Most of the sparkling wine sold in the UK hails from Italy, with around 117 million bottles of Italian sparkling sold in 2018, followed by France, which supplies nearly 29 million bottles – of which 24 million are champagne – and Spain with 23 million bottles. UK fizz now comes fourth in the ranking, with its sales higher than those of Australian, American and German bubbles combined.
Sales are set to increase further thanks to the fruitful 2018 vintage. These wines will start to be released within the next two to three years.
‘Everyone should take the opportunity to toast our talented English winemakers with a glass of home-grown fizz on St George’s Day,’ said Miles Beale, chief executive of the Wine and Spirit Trade Association. ‘A bit like St George, against all the odds, the UK wine trade has come out fighting and proved it can compete with the best of the best at a global level.’
Despite the encouraging numbers, the WSTA claims that the British sparkling wine category has been badly hit by high duty rates and Brexit-related uncertainties and therefore urging the government to show support for such a significantly growing industry.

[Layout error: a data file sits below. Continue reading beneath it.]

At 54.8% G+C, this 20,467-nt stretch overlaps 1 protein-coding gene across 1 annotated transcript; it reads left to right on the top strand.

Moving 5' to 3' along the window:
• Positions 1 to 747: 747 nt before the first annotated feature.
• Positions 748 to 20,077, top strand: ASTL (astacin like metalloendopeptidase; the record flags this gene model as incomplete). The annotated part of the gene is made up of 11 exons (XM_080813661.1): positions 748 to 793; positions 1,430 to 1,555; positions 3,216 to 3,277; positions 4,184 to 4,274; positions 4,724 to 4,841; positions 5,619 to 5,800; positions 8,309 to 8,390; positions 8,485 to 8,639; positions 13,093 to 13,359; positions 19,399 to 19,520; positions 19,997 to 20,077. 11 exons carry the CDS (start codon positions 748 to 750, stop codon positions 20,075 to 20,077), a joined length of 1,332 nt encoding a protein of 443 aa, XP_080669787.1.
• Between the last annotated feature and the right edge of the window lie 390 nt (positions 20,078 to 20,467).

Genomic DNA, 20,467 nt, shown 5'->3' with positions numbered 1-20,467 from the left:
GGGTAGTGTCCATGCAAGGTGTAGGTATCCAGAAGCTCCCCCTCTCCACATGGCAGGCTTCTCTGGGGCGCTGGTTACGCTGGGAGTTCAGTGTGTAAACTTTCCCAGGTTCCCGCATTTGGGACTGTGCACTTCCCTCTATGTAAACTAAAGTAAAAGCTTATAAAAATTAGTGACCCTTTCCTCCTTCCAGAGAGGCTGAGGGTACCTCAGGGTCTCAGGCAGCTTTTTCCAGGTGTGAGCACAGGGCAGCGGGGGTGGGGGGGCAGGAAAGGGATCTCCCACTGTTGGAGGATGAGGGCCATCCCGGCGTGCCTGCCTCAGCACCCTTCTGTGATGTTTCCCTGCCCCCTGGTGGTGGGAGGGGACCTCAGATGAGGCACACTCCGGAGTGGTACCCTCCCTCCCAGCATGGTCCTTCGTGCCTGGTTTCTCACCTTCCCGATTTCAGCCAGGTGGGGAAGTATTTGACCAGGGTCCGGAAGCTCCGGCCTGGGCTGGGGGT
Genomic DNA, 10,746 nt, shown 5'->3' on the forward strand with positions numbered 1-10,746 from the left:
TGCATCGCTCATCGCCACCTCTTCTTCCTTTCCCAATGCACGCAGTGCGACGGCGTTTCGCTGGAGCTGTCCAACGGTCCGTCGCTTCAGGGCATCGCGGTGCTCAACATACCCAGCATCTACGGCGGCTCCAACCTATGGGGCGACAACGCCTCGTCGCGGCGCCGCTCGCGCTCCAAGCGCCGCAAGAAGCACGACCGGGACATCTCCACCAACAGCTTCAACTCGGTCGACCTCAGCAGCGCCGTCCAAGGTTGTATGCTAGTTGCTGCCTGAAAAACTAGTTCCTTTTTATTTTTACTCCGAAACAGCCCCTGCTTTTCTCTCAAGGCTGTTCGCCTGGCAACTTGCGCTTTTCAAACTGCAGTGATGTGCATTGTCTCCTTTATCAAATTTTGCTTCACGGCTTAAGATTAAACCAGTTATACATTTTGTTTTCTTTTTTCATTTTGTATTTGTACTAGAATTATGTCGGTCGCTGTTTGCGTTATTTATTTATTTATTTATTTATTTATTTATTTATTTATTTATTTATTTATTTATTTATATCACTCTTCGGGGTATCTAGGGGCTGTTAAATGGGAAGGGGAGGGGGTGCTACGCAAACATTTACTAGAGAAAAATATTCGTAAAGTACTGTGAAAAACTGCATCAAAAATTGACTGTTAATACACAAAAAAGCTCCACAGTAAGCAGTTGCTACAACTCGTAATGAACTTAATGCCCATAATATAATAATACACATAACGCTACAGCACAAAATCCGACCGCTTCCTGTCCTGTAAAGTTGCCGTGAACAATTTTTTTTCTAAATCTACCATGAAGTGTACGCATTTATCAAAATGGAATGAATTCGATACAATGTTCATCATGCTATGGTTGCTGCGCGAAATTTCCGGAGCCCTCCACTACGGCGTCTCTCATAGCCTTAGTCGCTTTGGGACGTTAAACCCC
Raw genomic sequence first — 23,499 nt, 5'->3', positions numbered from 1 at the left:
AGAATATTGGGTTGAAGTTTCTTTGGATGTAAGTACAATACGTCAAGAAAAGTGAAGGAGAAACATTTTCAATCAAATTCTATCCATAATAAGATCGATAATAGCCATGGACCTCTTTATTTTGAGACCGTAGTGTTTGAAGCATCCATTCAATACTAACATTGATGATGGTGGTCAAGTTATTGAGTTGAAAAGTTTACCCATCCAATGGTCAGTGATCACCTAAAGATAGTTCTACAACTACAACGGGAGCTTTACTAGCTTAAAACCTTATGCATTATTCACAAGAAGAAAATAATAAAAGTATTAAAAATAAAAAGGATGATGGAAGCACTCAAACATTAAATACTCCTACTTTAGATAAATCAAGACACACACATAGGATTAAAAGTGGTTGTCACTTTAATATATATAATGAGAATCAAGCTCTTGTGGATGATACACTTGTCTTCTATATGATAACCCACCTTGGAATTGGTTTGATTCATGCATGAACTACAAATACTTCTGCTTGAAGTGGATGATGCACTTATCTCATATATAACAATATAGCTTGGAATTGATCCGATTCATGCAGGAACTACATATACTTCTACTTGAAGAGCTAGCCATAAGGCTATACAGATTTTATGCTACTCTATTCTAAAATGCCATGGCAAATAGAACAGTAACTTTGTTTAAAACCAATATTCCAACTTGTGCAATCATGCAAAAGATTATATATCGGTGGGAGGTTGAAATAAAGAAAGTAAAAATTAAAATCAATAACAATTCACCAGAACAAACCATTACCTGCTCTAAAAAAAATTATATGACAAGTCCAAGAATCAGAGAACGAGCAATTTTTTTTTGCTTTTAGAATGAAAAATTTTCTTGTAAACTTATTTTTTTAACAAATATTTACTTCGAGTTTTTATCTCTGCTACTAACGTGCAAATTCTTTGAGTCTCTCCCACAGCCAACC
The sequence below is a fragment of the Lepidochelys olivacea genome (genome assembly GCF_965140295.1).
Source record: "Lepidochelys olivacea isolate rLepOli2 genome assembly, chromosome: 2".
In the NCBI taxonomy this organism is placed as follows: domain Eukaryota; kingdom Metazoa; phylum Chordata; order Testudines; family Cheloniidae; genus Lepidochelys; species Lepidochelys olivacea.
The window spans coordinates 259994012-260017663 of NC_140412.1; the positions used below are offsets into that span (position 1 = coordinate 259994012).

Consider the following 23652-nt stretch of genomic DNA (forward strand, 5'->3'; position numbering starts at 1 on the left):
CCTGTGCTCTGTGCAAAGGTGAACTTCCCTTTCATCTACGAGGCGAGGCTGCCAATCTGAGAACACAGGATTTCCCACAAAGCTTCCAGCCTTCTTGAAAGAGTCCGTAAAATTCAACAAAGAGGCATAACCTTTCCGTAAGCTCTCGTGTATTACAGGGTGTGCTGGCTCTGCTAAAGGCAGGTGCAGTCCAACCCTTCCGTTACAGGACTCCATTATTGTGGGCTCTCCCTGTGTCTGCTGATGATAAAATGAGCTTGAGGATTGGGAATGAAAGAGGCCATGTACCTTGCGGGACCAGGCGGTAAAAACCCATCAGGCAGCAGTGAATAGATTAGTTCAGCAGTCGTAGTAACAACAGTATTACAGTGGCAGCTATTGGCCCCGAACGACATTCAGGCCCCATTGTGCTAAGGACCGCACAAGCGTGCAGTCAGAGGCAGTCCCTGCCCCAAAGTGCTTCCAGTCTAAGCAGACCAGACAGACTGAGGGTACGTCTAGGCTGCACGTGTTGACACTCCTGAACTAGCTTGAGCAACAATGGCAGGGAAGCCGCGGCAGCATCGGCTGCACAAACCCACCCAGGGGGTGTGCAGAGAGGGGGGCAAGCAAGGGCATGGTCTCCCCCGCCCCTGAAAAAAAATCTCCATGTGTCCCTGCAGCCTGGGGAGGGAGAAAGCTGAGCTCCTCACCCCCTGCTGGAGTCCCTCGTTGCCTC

In Britain, each bottle of sparkling wine is taxed at £2.86 plus VAT, a third higher than the £2.23 duty plus VAT that Brits pay for each bottle of still wine. The WSTA highlighted that UK duties are significantly higher than those of France, where sparkling wine is taxed at 7p a bottle and still wine at a mere 3p.
‘The government needs to do more to support this emerging British success story,’ commented Beale, ‘and the Chancellor can and should start bringing down his excessively high duty rates after he unfairly singled out wine for a duty rise in his last Budget.’